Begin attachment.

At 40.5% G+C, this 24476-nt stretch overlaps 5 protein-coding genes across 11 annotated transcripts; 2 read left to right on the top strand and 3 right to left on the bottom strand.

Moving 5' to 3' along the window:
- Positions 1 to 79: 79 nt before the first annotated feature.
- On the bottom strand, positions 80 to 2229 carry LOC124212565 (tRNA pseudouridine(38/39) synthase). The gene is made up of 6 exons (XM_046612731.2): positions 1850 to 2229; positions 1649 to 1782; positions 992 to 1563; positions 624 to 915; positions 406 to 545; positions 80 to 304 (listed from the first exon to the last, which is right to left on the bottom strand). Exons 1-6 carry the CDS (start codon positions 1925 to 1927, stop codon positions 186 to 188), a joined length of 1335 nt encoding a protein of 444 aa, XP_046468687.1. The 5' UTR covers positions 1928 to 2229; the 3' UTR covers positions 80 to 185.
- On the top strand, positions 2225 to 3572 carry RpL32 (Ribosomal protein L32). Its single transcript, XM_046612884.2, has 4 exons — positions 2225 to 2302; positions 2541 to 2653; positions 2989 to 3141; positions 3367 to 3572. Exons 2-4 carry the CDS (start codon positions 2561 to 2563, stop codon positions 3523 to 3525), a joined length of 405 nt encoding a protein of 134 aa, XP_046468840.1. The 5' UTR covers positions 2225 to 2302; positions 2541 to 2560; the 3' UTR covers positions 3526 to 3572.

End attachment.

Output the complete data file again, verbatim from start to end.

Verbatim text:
At 40.5% G+C, this 24476-nt stretch overlaps 5 protein-coding genes across 11 annotated transcripts; 2 read left to right on the top strand and 3 right to left on the bottom strand.

Moving 5' to 3' along the window:
- Positions 1 to 79: 79 nt before the first annotated feature.
- On the bottom strand, positions 80 to 2229 carry LOC124212565 (tRNA pseudouridine(38/39) synthase). The gene is made up of 6 exons (XM_046612731.2): positions 1850 to 2229; positions 1649 to 1782; positions 992 to 1563; positions 624 to 915; positions 406 to 545; positions 80 to 304 (listed from the first exon to the last, which is right to left on the bottom strand). Exons 1-6 carry the CDS (start codon positions 1925 to 1927, stop codon positions 186 to 188), a joined length of 1335 nt encoding a protein of 444 aa, XP_046468687.1. The 5' UTR covers positions 1928 to 2229; the 3' UTR covers positions 80 to 185.
- On the top strand, positions 2225 to 3572 carry RpL32 (Ribosomal protein L32). Its single transcript, XM_046612884.2, has 4 exons — positions 2225 to 2302; positions 2541 to 2653; positions 2989 to 3141; positions 3367 to 3572. Exons 2-4 carry the CDS (start codon positions 2561 to 2563, stop codon positions 3523 to 3525), a joined length of 405 nt encoding a protein of 134 aa, XP_046468840.1. The 5' UTR covers positions 2225 to 2302; positions 2541 to 2560; the 3' UTR covers positions 3526 to 3572.